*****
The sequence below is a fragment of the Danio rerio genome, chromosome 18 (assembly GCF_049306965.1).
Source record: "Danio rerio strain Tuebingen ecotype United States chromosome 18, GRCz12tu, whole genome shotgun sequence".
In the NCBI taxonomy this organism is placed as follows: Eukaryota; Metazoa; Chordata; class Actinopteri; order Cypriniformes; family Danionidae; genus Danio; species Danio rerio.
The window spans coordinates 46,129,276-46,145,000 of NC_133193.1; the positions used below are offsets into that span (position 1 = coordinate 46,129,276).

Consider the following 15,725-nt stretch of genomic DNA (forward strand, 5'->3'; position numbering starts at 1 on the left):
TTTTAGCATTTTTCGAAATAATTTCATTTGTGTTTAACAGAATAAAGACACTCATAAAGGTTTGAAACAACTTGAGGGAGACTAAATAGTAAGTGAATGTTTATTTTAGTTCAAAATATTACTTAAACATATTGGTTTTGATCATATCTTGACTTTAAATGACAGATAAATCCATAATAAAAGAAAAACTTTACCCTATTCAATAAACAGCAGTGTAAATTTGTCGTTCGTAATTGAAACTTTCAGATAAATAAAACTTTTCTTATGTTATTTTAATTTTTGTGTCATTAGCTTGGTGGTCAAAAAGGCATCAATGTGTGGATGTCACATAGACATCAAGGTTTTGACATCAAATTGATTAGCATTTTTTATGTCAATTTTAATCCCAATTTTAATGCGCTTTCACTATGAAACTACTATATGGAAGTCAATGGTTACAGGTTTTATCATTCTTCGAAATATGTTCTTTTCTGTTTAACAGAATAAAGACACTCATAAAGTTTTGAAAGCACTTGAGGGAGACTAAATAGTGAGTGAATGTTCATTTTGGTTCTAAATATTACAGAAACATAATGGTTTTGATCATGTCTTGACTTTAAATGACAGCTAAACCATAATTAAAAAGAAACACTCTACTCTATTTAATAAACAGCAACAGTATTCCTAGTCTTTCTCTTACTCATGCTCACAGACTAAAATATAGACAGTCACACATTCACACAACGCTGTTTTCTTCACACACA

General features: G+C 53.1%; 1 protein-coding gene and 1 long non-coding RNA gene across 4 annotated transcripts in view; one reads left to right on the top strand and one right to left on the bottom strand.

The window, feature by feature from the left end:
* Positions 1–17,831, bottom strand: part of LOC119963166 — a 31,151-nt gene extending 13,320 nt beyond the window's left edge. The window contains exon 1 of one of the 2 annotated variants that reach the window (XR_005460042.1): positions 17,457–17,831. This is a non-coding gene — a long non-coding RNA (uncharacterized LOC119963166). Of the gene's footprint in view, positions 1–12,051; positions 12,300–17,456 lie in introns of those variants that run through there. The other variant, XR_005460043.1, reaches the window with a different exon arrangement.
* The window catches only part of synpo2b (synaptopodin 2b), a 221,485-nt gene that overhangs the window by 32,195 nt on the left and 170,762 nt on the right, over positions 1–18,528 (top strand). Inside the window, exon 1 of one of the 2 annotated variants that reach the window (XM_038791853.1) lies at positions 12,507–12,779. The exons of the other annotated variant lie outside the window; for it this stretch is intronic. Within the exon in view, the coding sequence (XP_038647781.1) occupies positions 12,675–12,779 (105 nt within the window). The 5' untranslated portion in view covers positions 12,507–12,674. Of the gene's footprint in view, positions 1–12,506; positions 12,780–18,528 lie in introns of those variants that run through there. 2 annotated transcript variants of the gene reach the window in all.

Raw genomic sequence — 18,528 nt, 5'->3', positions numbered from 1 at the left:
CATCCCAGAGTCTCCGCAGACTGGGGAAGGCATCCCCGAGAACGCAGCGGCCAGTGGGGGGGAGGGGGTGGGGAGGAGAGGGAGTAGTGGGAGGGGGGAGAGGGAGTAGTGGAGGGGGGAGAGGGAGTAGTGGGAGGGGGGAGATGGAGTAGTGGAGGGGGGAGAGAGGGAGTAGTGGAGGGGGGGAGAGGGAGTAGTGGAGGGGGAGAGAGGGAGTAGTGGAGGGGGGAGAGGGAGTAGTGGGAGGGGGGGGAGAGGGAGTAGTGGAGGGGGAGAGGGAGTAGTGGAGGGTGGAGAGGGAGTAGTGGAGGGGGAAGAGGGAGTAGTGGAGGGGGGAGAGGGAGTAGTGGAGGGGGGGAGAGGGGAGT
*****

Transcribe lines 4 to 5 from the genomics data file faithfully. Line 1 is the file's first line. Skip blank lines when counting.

The window spans coordinates 46,129,276-46,145,000 of NC_133193.1; the positions used below are offsets into that span (position 1 = coordinate 46,129,276).

Consider the following 15,725-nt stretch of genomic DNA (forward strand, 5'->3'; position numbering starts at 1 on the left):